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For adidas — a company that’s quietly shifted gears towards environmentally friendly manufacturing for decades — sustainability is the name of the game. A focus on sustainable materials is entrenched in its history — they were a founding member of the Better Cotton (BCI) and Zero Discharge of Hazardous Chemicals initiatives and have already eliminated plastic bags from stores and cut single-use plastics from their corporate offices. This year, adidas recentered its focus on eliminating new or “virgin plastics” from its supply chain.

“Rooted in our core belief that through sport, we have the power to change lives, we recognize that we have an important role to play in leading the way around sustainability”, says Michael Rossi, President of adidas Canada. “We’re deeply committed to creating positive change in the world around us, and innovating to reduce and eliminate virgin plastics from our products is a critical step.” 

What’s the problem with virgin plastics?

adidas' Race to Save the Planet infographic

New or “virgin” plastic is a resource-intensive, waste-heavy product, and an estimated eight million metric tons of plastic waste is dumped into our oceans every year. Unfortunately, the rise of “fast fashion” brands — which produce inexpensive, lower-quality clothing designed to capitalize on trends — has exacerbated the waste problem.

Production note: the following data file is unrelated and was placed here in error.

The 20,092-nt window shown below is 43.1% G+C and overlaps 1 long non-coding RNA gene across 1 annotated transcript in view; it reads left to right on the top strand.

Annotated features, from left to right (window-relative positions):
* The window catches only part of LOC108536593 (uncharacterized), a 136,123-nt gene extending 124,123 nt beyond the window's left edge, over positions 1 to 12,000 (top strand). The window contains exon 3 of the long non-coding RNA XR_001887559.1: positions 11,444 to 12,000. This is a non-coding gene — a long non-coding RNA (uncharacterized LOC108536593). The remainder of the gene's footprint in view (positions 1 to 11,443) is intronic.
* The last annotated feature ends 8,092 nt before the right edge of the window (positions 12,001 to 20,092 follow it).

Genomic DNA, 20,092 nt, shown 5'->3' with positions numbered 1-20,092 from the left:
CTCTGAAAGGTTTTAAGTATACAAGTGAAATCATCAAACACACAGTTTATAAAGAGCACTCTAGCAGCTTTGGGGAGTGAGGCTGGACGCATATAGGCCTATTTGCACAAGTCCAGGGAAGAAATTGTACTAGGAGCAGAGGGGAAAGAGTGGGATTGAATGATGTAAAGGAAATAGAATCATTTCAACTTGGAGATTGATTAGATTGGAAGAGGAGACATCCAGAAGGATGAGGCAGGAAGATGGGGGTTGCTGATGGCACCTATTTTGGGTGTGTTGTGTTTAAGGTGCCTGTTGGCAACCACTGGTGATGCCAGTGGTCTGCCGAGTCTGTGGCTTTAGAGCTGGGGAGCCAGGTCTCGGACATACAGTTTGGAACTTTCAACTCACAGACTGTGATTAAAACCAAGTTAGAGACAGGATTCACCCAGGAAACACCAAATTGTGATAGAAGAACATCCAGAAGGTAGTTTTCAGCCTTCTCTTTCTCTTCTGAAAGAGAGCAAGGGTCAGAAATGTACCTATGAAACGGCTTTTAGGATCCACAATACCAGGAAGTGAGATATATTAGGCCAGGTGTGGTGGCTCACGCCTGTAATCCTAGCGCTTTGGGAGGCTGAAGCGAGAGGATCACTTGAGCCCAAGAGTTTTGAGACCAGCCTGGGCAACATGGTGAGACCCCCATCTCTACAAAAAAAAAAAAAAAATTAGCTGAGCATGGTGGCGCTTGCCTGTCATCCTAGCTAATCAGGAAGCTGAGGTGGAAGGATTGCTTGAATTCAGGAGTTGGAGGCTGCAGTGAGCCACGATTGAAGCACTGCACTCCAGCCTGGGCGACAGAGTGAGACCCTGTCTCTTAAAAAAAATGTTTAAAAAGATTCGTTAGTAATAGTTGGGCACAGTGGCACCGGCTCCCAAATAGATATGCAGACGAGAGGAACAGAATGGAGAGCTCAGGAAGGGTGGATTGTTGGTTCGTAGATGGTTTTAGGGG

Amid the wave of environmentally reckless fashion, adidas has held to its sustainability principles — and accelerated their implementation. In 2018, the company committed to using 100 percent recycled plastic by 2024 in every product and application where a solution exists, but this year, adidas expects to produce 11 million pairs of shoes containing recycled ocean plastic.

A legacy of innovative products is part of a multi-faceted approach to sustainability

In 2018, adidas produced more than five million pairs of shoes containing recycled ocean plastic — a line of products born out of adidas’ 2015 partnership with Parley for the Oceans, an environmental organization and collaboration network. Cotton is another key aspect of the company’s environmental stewardship efforts — as of 2018, all the cotton sourced by adidas meets sustainability requirements outlined by the BCI. 

adidas regularly receives major industry accolades for its manufacturing improvements and labour policies, but if the past twenty years are any indication, the company is not resting on its laurels. 

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